The Rwandan Government has dismissed a report by a United Group of Experts alleging that Rwandan troops were conducting incursions in the Democratic Republic of Congo.
The UN’s latest report by its panel of experts mentions operations led by Rwandan and Burundian armed forces in eastern DRC from late 2019 to October 2020. Operations that both Kigali and Gitega deny.
In a statement released on Friday, January 8, 2021, the Kigali administration rejected the findings of the report released on December 23, 2020, which claimed that there was sufficient evidence that Rwandan and Burundian forces were operating in Eastern DRC.
“The Government of Rwanda refutes allegations from the UN Group of Experts (GoE) Midterm report dated 23rd December 2020, and reiterates that there were no Rwandan troops on the territory of the Democratic Republic of Congo and that there had been no recent Rwanda Defence Forces (RDF) joint operations with the Armed Forces of the Democratic Republic of the Congo (FARDC),” the statement partly reads, adding;
“Rwanda enjoys cordial bilateral relations with the DRC, and there are several existing bilateral cooperation engagements, including military cooperation. However, such cooperation is exclusively limited to intelligence sharing on various armed groups operating in Eastern DRC that are a common threat to both countries.”
On April 27, 2020, President Paul Kagame also denied the same allegations during a press videoconference.
But the 200-page report states that “from late 2019 to early October 2020, members of the Rwandan Defence Forces (RDF) were present in North Kivu.”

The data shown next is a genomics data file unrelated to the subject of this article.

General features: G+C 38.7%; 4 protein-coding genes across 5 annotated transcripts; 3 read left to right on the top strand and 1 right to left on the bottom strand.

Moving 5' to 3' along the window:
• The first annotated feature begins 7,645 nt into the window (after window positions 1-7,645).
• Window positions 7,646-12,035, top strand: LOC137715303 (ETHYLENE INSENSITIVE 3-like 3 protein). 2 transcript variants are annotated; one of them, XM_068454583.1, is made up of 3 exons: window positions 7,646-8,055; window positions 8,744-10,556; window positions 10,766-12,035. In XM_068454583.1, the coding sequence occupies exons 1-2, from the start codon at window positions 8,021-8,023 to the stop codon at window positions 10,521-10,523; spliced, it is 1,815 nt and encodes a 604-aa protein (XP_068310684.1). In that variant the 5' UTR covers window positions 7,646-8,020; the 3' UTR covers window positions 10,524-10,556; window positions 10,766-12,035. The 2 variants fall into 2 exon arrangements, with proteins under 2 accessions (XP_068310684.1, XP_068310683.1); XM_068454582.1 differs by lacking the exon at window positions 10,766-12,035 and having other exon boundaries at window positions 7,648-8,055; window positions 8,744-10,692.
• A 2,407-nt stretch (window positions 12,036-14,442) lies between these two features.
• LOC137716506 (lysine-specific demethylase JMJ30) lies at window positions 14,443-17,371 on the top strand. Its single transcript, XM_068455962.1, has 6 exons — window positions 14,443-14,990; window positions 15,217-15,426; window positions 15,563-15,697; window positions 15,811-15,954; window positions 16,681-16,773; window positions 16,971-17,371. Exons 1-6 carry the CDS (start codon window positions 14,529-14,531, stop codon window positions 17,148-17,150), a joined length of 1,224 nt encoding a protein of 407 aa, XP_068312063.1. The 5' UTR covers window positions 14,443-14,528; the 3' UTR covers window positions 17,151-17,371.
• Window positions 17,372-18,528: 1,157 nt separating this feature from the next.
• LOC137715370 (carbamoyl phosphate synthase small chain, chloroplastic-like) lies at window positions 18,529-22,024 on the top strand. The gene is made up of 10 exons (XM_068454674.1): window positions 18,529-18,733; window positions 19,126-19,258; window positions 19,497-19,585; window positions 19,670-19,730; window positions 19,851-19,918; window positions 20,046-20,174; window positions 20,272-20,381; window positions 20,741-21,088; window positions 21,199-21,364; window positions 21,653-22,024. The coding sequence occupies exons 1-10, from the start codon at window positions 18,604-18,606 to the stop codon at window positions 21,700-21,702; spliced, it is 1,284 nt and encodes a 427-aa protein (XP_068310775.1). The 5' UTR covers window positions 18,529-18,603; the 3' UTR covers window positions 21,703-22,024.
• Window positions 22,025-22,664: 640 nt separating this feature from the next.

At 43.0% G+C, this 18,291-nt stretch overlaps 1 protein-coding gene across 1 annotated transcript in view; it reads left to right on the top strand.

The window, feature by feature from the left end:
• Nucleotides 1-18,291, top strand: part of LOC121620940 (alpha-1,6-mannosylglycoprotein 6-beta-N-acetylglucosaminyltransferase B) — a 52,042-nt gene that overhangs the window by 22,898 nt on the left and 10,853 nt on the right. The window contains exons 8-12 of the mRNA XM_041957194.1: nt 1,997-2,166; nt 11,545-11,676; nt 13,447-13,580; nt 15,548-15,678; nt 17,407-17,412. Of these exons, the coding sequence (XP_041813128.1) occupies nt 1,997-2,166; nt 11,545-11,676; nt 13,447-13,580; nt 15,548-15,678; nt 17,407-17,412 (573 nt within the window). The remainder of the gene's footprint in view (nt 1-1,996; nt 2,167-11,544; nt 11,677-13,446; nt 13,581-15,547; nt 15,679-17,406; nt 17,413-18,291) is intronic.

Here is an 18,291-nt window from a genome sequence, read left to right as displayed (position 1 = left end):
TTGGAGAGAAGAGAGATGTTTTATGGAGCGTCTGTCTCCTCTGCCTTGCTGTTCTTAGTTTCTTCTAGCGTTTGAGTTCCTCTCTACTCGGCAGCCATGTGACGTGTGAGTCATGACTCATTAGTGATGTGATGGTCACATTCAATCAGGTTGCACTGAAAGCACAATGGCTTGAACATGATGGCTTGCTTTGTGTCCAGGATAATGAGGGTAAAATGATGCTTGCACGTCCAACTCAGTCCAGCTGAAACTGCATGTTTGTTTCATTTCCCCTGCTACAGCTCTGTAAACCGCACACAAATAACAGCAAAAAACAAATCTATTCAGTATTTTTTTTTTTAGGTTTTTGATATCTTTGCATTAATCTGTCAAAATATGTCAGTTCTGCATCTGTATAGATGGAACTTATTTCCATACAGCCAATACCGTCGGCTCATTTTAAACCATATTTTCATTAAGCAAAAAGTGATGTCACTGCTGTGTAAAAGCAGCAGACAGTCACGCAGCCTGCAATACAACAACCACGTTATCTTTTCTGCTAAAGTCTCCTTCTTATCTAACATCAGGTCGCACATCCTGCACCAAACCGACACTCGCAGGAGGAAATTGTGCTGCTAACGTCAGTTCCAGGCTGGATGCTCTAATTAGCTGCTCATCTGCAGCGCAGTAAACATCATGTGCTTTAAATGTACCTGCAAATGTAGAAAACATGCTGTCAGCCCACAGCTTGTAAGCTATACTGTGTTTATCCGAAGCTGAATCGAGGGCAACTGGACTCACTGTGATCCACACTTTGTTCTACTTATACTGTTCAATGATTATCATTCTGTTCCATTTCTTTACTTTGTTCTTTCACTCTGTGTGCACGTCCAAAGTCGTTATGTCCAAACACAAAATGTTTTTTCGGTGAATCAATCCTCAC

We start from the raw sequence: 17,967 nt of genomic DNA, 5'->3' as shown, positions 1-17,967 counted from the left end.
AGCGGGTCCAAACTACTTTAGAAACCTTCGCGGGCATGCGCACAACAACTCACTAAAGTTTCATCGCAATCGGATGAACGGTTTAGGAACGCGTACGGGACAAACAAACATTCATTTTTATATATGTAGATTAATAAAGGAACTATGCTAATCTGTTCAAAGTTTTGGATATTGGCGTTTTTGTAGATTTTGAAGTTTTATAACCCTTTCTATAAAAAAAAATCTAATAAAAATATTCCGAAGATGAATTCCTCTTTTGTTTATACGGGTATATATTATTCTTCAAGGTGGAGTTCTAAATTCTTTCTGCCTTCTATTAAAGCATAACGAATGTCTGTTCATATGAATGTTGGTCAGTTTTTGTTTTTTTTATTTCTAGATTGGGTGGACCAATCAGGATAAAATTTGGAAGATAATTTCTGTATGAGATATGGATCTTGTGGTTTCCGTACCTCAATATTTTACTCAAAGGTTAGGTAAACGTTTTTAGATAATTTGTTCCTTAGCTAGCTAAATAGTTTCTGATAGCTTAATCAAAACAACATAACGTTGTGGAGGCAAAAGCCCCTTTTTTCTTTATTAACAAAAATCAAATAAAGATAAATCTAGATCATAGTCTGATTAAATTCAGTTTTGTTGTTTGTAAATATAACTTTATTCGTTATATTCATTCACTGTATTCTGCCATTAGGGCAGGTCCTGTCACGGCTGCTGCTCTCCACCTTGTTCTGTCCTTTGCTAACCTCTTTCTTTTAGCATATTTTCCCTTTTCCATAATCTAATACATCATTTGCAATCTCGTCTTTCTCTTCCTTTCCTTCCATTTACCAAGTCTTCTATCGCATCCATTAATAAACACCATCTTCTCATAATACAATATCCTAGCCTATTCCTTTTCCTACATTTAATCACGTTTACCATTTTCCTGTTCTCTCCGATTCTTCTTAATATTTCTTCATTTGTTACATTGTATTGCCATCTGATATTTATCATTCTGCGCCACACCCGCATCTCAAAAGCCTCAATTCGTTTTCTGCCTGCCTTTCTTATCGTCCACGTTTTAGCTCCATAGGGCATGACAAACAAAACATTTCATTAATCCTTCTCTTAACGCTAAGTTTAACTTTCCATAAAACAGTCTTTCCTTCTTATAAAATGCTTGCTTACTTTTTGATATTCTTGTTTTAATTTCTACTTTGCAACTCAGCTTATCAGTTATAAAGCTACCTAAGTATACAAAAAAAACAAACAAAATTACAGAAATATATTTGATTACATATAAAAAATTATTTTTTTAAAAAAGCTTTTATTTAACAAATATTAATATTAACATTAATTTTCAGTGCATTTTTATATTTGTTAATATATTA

According to the report, “the Burundian army, alongside members of the Imbonerakure, also launched attacks on South Kivu between November 2019 and July 2020.” These interventions were allegedly carried out “in violation of the sanctions regime” because they were not reported to the UN committee responsible for ensuring compliance.
To support these accusations, the authors of the report say they rely on several pieces of evidence (documents, photographs, aerial images, etc.) and state that the presence of RDF has been confirmed in the territories of Nyiragongo, Rutshuru and Masisi.
They cite in particular a letter from Célestin Mbala, the Chief of Staff of the Congolese Armed Forces (FARDC), addressed on 22 April 2020 to the Expanded Joint Verification Mechanism of the International Conference of the Great Lakes Region (ICGLR). The last example mentioned by the group of experts dates back to 2 October 2020.
Relations between Kinshasa and Kigali have been cordial since President Félix Antoine Tshisekedi took office in January 2019, with the two countries working together to restore peace not only in Eastern DRC but also in the Great Lakes Region through diplomatic cooperation.
The controversy isn’t new, even though until now it has systematically been denied by authorities in both Kinshasa and Kigali.
Military cooperation between the DRC and Rwanda had previously been stepped up during the last six months of Joseph Kabila’s regime, with the repatriation of demobilised FDLR soldiers and the December 2018 arrest of two high-ranking officials of the rebel group by Congolese law enforcement. However, the cooperation has been propelled even further since Félix Tshisekedi took office.